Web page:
West Texas flips over gay blessings

 

West Texas flips over gay blessings

Author: 

George Conger

The Bishop of the Diocese of West Texas has written to his clergy saying he has given his permission to three parishes to conduct same-sex blessings.

 

A member of the House of Bishops told Anglican Ink he was “not surprised” by the 24 April 2015 email. Leaders of the Communion Partners group of bishops and clergy explained that the Rt. Rev. Gary Lillibridge had “moved away” from the center-right group over the last year and was no longer counted among the church’s remaining traditionalist bishops.

However, one of the groups leaders observed the decision by Bishop Lillebridge, who is to retire in 2017, places his coadjutor in a difficult position. The Rt. Rev David Reed, who had been suffragan bishop of the diocese prior to his Oct 2014 election, was the sole candidate of the six standing for election who opposed the “Doyle Plan” for gay blessings in Texas.

In 2012 the Rt. Rev. Andrew Doyle, Bishop of Texas, announced that he would pass the issue of gay blessings onto the parochial clergy. Congregations could choose to bless, or not to bless, same-sex partnerships. Those who decline to bless gay relationships would not be compelled to do so, those who wished to do so would be given license to do so if they complied with certain conditions set down  by the diocese.

Elected on the first ballot at the diocese’s October special convention, Bishop Reed, was the sole candidate who stated he would not permit a local option, and would maintain the policy of declining to allow decline same-sex blessings to be performed.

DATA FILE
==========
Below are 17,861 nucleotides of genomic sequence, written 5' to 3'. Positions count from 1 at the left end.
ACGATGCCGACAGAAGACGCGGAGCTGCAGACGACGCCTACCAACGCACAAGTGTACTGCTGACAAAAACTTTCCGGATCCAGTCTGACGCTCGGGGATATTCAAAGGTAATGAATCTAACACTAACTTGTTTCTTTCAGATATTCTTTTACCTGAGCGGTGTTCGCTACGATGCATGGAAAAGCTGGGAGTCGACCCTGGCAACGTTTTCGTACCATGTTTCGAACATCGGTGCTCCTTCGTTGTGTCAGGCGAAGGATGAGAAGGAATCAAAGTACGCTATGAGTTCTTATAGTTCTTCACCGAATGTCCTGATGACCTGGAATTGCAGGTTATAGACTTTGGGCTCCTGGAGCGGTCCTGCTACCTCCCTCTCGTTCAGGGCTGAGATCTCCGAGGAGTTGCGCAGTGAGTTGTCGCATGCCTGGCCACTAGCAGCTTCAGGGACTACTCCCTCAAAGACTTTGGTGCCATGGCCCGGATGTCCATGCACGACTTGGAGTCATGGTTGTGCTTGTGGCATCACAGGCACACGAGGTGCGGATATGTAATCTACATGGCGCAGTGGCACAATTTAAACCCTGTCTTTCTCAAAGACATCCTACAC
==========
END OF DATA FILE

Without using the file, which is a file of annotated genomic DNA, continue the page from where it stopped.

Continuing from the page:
Under Bishop Lillibridge’s plan, three congregations,  All Saints’, Corpus Christi, Church of Reconciliation, San Antonio, and St. Paul’s, San Antonio would be allowed to hold same-sex blessing ceremonies according to conditions set down by the bishop in his letter to the clergy.

A spokesman for the diocese on 24 April told Anglican Ink the bishop would be writing to his clergy over the weekend to announce the news, and would issue a press statement on 27 April 2015 explaining his actions.

In his letter the bishop said he hoped this move would not divide the diocese:

The leadership of the diocese, including the Council of Advice members, has committed to stay together and love one another as brothers and sisters in Christ even while holding different theological perspectives on this matter; and we are deeply grateful for that commitment. In our sacred responsibilities as leaders of this diocese, Bishop Reed and I are committed to one another in this same way when we have varying perspectives on things. When I think of our dedicated followers of Jesus on both sides of the issue of same-sex blessings, I am mindful of the words of our Prayer Book Collect: Lord Jesus Christ, you stretched out your arms of love on the hard wood of the cross so that everyone might come within the reach of your saving embrace (p101).Within the congregations of our diocesan family are persons who understand and interpret Scripture differently and who disagree on questions of homosexuality. Yet, they worship together and kneel side by side to receive Eucharist on Sundays. They work together in ministries within and outside the church. And they work, pray, and give for God’s Kingdom. Likewise, our clergy are not of one mind. And yet, they sit side by side in Councils and clergy conferences and find common ground to work together as colleagues and brothers and sisters for the sake of the unity we have received in Christ. We are all aware that no decision on these matters can please everyone. But Bishop Reed and I hope that Christian charity and generosity of spirit will guide us, and that mutual love and respect will flourish as we continue our life and ministry together.

 

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